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British and European officials will seek to capitalize on the brighter mood surrounding Brexit talks after the leaders of the U.K. and Ireland said they could see a pathway to a potential deal.
The pound jumped by the most in seven months following Thursday’s positive meeting between U.K. Prime Minister Boris Johnson and Irish Premier Leo Varadkar, who has a huge influence over the rest of the European Union on Brexit.
After two and a half hours of “constructive” discussions at a country house in northwest England, Varadkar said he believed an agreement is possible by the Oct. 31 deadline, and urged negotiators to resume talks in Brussels.
The EU’s chief negotiator, Michel Barnier, will meet U.K. Brexit Secretary Steve Barclay to take stock of progress and start to map a potential route forward in Brussels on Friday morning.
With just three weeks left until the U.K. is due to leave the EU, negotiations had soured and stalled. The more favorable tone from the two leaders on Thursday indicated that a breakthrough is still possible, although difficulties remain.
“I had a very good meeting today with the prime minister and our teams together -- very positive, very promising,” Varadkar told reporters after the talks. “I do see a pathway towards an agreement in the coming weeks.” He said he hoped the progress would be enough for formal negotiations to re-start in Brussels.
The two leaders spent almost three hours in each other’s company, and took a walk together around the grounds of the property near Liverpool. Afterward, they issued a joint statement saying they had identified the potential for a route to an agreement during the course of a “detailed and constructive discussion.”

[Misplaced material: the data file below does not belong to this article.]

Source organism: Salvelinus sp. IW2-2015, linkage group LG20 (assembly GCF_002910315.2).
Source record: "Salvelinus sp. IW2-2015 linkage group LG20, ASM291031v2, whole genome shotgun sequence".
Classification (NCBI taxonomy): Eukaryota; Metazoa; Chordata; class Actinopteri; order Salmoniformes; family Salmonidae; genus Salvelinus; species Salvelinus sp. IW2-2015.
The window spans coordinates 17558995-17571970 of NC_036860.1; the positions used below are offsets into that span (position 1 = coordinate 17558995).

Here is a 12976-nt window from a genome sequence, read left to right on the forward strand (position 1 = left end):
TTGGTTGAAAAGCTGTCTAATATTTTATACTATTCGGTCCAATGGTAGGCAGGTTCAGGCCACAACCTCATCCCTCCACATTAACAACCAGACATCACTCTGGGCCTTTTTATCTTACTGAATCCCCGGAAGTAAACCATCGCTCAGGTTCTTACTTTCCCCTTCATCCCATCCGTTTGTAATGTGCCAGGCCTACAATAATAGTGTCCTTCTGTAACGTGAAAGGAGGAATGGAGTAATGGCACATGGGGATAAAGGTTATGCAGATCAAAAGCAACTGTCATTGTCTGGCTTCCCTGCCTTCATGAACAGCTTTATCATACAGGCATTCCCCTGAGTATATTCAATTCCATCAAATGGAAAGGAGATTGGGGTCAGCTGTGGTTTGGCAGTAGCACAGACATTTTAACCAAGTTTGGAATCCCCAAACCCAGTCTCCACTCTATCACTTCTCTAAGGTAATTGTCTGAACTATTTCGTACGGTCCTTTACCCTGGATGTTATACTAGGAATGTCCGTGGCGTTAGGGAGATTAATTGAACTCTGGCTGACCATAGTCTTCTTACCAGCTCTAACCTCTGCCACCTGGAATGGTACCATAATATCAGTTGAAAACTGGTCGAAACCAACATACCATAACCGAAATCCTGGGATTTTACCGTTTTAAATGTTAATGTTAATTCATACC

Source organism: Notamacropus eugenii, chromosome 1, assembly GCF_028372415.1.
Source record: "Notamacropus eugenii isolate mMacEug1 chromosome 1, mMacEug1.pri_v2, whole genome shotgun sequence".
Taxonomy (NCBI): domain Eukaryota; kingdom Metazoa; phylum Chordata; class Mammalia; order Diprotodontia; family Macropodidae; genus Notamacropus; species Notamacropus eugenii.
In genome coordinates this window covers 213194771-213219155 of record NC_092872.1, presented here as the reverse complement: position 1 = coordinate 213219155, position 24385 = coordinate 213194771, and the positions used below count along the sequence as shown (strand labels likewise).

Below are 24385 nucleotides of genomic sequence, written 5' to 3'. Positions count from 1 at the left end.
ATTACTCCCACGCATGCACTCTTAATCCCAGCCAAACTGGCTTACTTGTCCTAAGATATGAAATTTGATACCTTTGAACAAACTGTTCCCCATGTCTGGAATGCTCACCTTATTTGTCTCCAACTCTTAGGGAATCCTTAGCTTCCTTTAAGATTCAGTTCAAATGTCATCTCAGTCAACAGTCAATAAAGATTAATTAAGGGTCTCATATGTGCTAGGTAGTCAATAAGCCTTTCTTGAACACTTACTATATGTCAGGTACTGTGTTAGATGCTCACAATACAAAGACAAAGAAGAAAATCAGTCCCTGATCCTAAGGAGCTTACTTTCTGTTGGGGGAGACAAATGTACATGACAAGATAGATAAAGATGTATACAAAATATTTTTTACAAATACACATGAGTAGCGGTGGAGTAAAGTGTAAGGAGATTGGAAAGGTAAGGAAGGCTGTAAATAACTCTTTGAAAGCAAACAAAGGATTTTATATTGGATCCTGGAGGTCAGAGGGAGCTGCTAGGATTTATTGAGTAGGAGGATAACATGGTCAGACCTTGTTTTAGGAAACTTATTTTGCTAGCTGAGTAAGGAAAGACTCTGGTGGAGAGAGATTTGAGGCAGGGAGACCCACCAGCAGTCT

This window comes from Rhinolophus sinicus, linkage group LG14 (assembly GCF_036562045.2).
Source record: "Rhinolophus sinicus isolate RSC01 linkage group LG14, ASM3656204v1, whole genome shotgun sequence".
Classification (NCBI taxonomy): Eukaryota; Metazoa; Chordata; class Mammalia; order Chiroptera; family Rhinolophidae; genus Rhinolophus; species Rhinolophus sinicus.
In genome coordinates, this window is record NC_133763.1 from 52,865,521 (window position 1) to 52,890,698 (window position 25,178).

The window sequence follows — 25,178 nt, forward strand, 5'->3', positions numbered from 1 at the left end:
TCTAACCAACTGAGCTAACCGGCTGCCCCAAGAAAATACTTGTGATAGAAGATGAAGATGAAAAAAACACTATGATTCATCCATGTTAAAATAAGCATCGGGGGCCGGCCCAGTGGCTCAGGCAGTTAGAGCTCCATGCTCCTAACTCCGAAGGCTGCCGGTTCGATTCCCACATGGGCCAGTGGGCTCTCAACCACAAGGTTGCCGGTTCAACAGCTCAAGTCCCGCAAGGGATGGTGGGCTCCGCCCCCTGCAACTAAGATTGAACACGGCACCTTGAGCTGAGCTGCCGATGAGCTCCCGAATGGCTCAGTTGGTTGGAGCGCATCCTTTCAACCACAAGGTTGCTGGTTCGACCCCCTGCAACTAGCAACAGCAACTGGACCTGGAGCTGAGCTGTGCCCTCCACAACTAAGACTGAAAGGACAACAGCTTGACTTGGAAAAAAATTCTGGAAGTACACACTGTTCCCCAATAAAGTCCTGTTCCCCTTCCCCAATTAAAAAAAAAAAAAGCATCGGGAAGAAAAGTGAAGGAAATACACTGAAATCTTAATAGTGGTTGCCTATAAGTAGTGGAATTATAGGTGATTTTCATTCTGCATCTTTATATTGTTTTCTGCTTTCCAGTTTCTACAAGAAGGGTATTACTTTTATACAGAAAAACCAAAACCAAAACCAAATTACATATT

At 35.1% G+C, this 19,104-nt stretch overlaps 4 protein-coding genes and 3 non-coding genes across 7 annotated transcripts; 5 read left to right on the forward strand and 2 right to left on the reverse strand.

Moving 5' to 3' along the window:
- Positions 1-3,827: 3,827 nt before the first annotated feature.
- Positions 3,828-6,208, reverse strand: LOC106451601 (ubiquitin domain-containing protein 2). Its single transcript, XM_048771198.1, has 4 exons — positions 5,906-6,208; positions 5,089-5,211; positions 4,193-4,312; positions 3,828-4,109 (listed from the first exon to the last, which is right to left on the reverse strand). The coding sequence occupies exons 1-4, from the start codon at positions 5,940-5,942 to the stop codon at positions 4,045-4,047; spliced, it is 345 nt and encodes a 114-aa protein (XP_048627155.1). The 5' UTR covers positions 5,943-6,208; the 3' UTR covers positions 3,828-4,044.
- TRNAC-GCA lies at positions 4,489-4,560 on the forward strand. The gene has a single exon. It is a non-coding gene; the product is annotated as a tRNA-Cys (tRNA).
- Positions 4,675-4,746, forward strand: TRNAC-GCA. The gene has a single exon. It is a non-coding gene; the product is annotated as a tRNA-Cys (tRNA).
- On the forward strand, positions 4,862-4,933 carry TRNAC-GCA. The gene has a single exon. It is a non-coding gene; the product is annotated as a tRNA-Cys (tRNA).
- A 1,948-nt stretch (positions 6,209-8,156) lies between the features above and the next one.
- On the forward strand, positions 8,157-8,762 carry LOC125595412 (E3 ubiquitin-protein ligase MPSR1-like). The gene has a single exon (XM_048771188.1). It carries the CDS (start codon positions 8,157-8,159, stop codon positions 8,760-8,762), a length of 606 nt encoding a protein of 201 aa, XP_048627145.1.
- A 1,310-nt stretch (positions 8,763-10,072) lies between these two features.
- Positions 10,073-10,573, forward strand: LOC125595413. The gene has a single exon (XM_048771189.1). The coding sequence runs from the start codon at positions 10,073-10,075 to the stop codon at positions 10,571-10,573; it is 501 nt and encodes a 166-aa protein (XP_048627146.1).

Both leaders “continue to believe that a deal is in everybody’s interest,” they said in the statement. “They agreed that they could see a pathway to a possible deal.”
The Border Puzzle
Johnson is determined to take the U.K. out of the EU by the deadline of Oct. 31 -- even if that means leaving with no agreement to cushion the impact on the economy. EU leaders, meanwhile, are preparing to give Britain an extension to the deadline, even though that’s something Johnson says he will never accept.
Despite more than two years of talks, the key disagreement between the U.K. and the EU is over how to ensure there is no need for checkpoints to inspect goods crossing Ireland’s land border with the U.K.
Johnson has proposed limited customs checks away from the frontier, but Varadkar insists any such inspections will threaten peace in the region.
The EU has also criticized the U.K.’s plan to give the Northern Ireland Assembly a veto over the deal. Johnson’s team say it’s vital to allow the region’s community to give “consent” for the future arrangements on the border.
But for the EU, allowing a veto for Northern Irish politicians would undermine the point of a long-term guarantee against a hard border going up at the frontier.
It’s not clear what compromises were set out during the private talks Thursday. Johnson in particular runs a risk of alienating his supporters in Britain’s Parliament, which must ratify any deal he reaches with the EU.
Johnson’s predecessor, Theresa May, found getting a deal in Brussels was the easy part. She failed three times to persuade members of Parliament to approve her withdrawal agreement. Eventually, that cost May her job.
To contact the reporters on this story: Tim Ross in London at email@example.com;Dara Doyle in Dublin at firstname.lastname@example.org
To contact the editors responsible for this story: Flavia Krause-Jackson at email@example.com, Robert Jameson
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